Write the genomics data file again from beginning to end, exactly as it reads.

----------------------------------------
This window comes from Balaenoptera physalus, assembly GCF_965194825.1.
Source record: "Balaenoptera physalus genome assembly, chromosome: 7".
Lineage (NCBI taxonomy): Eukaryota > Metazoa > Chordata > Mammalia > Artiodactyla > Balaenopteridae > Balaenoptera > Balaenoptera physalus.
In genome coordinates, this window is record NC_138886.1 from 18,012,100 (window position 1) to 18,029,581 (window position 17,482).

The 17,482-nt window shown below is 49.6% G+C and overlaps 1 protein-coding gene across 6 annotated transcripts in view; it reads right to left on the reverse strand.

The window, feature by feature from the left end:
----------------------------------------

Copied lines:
This window comes from Balaenoptera physalus, assembly GCF_965194825.1.
Source record: "Balaenoptera physalus genome assembly, chromosome: 7".
Lineage (NCBI taxonomy): Eukaryota > Metazoa > Chordata > Mammalia > Artiodactyla > Balaenopteridae > Balaenoptera > Balaenoptera physalus.
In genome coordinates, this window is record NC_138886.1 from 18,012,100 (window position 1) to 18,029,581 (window position 17,482).

The 17,482-nt window shown below is 49.6% G+C and overlaps 1 protein-coding gene across 6 annotated transcripts in view; it reads right to left on the reverse strand.

The window, feature by feature from the left end: